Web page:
The NHS is a powerhouse in this country. It has become a paragon of the healthcare industry, with trusts up and down the country. As with any industry however, the government has set carbon targets to be met. The NHS has two major deadlines, 2020 and 2050. These deadlines will act as a benchmark, ensuring that the UK reaches its obligations to the Paris Agreement.
The carbon footprint for NHS England has risen to 21 million tonnes per year. This is larger than some medium sized countries and has increased by three million tonnes since the previous footprint was calculated.
This is primarily due to an increase in the growth in NHS services but also because in line with latest conventions we now include other greenhouse gases in our calculations, rather than just carbon dioxide. This is expressed as CO2 equivalent or CO2e.
The NHS must meet these deadlines. Each independent trust has been tasked with ensuring they meet their share of the quota. However, with the purse strings tighter than ever before, is it possible for the NHS to cut down on their emissions without haemorrhaging money?
One way of reducing your carbon footprint is installing a more efficient boiler. Combined Heat and Power boilers (CHP for short) are one the most popular options available and will certainly help NHS trusts meet their targets. The savings shown are indicated by the number 5 on the below graphs. It should be noted that, although this may help the NHS meet the 2020 goal, it is not enough to reach the 2050 benchmark. We need to consider the long term impacts of poor infrastructure. What about those windows that are old, damaged, broken or single glazed? What about the plumbing system that has not been updated properly since the 1950s? What about the long term efficiency of that new boiler system? Everything has a shelf life, how long is this boiler’s?
“The NHS can save at least £180 million per year by reducing its carbon emissions.”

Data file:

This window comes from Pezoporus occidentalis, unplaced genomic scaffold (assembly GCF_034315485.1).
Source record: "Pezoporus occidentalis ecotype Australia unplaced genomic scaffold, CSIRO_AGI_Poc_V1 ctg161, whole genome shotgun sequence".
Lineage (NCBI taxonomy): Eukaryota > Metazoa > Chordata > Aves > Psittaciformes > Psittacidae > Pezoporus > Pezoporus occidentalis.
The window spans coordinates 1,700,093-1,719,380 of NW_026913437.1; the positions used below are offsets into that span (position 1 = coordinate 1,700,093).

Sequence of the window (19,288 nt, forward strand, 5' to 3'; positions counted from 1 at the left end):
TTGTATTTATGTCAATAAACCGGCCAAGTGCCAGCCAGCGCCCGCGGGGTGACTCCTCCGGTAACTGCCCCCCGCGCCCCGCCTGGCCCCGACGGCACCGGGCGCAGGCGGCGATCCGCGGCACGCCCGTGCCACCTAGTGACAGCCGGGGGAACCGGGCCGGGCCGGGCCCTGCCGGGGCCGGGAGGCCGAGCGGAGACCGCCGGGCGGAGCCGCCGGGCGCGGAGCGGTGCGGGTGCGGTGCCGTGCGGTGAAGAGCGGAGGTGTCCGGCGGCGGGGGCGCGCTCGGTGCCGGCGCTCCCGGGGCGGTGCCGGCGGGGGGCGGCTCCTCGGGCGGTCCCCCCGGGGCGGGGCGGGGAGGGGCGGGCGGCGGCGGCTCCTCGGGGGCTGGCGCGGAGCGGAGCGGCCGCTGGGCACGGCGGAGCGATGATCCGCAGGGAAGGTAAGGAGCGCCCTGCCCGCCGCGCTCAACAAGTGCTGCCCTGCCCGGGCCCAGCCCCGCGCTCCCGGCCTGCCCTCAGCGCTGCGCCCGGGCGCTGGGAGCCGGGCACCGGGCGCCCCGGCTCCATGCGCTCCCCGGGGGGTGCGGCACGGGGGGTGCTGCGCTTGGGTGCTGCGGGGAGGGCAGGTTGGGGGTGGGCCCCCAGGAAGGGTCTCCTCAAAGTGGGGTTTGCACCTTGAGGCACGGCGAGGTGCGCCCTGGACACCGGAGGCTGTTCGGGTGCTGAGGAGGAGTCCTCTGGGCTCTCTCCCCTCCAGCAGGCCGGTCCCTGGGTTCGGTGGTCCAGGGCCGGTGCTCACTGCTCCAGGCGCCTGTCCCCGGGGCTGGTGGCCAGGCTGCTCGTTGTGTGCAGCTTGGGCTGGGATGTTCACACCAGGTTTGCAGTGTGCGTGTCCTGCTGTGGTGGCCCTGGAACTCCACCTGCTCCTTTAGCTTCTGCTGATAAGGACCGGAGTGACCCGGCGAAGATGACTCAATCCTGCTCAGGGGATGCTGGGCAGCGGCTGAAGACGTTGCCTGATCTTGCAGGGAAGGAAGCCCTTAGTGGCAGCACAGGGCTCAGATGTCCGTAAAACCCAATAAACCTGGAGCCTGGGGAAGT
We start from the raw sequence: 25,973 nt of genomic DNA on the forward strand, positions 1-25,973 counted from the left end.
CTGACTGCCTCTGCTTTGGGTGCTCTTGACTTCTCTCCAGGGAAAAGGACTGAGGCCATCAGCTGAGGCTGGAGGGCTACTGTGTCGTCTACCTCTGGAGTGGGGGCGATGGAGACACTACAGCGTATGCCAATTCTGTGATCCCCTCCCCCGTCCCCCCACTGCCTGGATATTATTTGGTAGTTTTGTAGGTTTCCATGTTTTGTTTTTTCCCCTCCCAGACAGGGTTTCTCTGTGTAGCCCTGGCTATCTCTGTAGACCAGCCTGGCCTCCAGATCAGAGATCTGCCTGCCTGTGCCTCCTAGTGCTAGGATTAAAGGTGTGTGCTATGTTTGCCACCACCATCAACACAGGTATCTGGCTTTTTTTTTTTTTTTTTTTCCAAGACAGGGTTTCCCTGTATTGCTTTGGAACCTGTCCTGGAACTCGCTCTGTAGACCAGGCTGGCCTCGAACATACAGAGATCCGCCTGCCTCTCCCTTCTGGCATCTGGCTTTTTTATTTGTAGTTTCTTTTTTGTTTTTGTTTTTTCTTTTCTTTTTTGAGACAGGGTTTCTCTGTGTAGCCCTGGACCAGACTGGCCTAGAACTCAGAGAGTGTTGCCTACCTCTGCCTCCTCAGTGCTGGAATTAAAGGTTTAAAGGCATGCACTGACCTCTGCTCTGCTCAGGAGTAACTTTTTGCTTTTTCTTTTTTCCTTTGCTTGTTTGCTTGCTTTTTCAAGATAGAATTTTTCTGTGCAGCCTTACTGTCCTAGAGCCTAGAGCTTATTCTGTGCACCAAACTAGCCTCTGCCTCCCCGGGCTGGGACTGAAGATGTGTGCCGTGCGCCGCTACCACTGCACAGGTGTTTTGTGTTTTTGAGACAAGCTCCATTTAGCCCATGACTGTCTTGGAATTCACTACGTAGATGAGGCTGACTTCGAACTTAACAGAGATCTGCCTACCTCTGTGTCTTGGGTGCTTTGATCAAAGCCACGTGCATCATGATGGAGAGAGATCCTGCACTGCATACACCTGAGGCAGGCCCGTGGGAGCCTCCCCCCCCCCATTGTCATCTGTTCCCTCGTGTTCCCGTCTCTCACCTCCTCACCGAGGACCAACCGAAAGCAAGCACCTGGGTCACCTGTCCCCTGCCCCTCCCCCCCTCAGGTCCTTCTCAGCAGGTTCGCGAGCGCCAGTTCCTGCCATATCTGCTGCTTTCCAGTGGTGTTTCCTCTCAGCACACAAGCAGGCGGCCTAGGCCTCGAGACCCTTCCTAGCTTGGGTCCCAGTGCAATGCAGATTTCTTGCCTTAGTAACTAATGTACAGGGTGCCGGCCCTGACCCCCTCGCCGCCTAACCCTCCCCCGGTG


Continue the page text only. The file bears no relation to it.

There are so many ways for these trusts to save energy, but this needs to occur through a long term strategy, not just independent, quick fixes. Changes need to be part of an overarching plan. Energy systems optimisation can ensure that your existing system has a longer shelf life. The use of magnetic collars can improve the efficiency of your fuel combustion, decrease your emissions and cut down costs. There is also the option of installing a biomass boiler. These boilers run off of biomass, typically wood. Wood pellets are seen as the most efficient as well as the most sustainable. For every tree is harvested, another tree can be planted. This forms a natural carbon cycle that means there is a zero percent increase, because the CO2 emitted by the burning of wood is absorbed by the trees planted to take over. Wood also does not emit the same amount of greenhouse gasses as oil or coal.
The above photo comes from a report showing the carbon reduction potential of the NHS through various means. Using Low or Zero carbon technologies is not to be dismissed. By reducing the building energy use by 25%, the reduction on the 2020 baseline will be 6%. That is a 6% decrease in carbon emissions, a change made by simply changing the buildings energy usage to a greener option.
Making the fuel that burns inside your systems more efficient is an excellent way of ensuring that your fuel economy is better, that you are adding life to your system and that you are helping the environment. However, all of this is in vain if your building is not properly insulated. Ensuring that all of your windows are double or triple-glazed can help cut down the need for heating, as can ensuring minimal heat loss through pipes by wrapping them in insulation. The latter also helps make any exposed pipes safer by reducing the risk of burns and scalding.
Energy efficient lighting is another excellent way of ensuring quality yet reducing emissions. The use of LEDs in lighting has lead to marvellous innovations. As LEDs require a significantly small amount of power to use, they provide a bright instant light that can last for many thousands of hours more than conventional bulbs or even energy saving bulbs. LEDs are also typically brighter, so less of them are needed. This means less power, fewer emissions and better costs.
These are some of the many ways that the NHS trusts can achieve their quota quickly, without copious amount of investment or maintenance costs. They can keep their targets for both 2020 and 2050. The savings depicted in the first graph are motivating and should convince many to invest in green technologies. Any improvements made should have an ROI consideration. Some trusts may implement certain improvements simply because they are a popular choice, but what good is it to make a change that will take more than five years to pay back? Furthermore, will any changes last longer than the given targets of 2020 and 2050?
It is clear that NHS trusts need to take action so that they can meet their quotas. They must meticulously consider their options and think of the long term results.